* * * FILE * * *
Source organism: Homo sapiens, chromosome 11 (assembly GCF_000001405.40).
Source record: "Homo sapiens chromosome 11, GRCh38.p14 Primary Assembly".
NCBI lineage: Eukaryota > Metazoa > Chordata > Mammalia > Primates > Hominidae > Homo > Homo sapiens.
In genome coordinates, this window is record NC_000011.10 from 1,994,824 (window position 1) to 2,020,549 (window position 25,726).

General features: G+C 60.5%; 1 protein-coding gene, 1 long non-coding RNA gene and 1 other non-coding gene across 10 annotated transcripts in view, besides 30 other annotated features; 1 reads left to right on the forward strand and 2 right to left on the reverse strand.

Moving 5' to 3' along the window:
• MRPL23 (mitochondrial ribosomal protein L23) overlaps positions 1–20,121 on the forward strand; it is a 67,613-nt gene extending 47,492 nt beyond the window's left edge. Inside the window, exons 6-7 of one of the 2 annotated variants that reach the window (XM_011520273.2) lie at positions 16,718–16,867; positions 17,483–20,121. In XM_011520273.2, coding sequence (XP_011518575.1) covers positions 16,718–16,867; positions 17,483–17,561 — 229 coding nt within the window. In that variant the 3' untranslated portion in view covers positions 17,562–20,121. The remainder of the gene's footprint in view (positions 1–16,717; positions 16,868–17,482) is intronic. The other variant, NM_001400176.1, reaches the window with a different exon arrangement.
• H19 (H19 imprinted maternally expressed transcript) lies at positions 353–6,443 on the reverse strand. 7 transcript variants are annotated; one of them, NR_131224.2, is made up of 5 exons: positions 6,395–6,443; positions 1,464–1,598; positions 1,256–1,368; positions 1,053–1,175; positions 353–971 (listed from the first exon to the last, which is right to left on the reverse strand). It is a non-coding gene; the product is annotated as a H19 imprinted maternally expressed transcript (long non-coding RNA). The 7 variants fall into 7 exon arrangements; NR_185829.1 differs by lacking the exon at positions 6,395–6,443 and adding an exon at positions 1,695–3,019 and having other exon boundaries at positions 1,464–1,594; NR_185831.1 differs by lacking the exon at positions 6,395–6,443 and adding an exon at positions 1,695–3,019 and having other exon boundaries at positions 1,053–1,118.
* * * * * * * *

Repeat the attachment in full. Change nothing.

Source organism: Homo sapiens, chromosome 11 (assembly GCF_000001405.40).
Source record: "Homo sapiens chromosome 11, GRCh38.p14 Primary Assembly".
NCBI lineage: Eukaryota > Metazoa > Chordata > Mammalia > Primates > Hominidae > Homo > Homo sapiens.
In genome coordinates, this window is record NC_000011.10 from 1,994,824 (window position 1) to 2,020,549 (window position 25,726).

General features: G+C 60.5%; 1 protein-coding gene, 1 long non-coding RNA gene and 1 other non-coding gene across 10 annotated transcripts in view, besides 30 other annotated features; 1 reads left to right on the forward strand and 2 right to left on the reverse strand.

Moving 5' to 3' along the window:
• MRPL23 (mitochondrial ribosomal protein L23) overlaps positions 1–20,121 on the forward strand; it is a 67,613-nt gene extending 47,492 nt beyond the window's left edge. Inside the window, exons 6-7 of one of the 2 annotated variants that reach the window (XM_011520273.2) lie at positions 16,718–16,867; positions 17,483–20,121. In XM_011520273.2, coding sequence (XP_011518575.1) covers positions 16,718–16,867; positions 17,483–17,561 — 229 coding nt within the window. In that variant the 3' untranslated portion in view covers positions 17,562–20,121. The remainder of the gene's footprint in view (positions 1–16,717; positions 16,868–17,482) is intronic. The other variant, NM_001400176.1, reaches the window with a different exon arrangement.
• H19 (H19 imprinted maternally expressed transcript) lies at positions 353–6,443 on the reverse strand. 7 transcript variants are annotated; one of them, NR_131224.2, is made up of 5 exons: positions 6,395–6,443; positions 1,464–1,598; positions 1,256–1,368; positions 1,053–1,175; positions 353–971 (listed from the first exon to the last, which is right to left on the reverse strand). It is a non-coding gene; the product is annotated as a H19 imprinted maternally expressed transcript (long non-coding RNA). The 7 variants fall into 7 exon arrangements; NR_185829.1 differs by lacking the exon at positions 6,395–6,443 and adding an exon at positions 1,695–3,019 and having other exon boundaries at positions 1,464–1,594; NR_185831.1 differs by lacking the exon at positions 6,395–6,443 and adding an exon at positions 1,695–3,019 and having other exon boundaries at positions 1,053–1,118.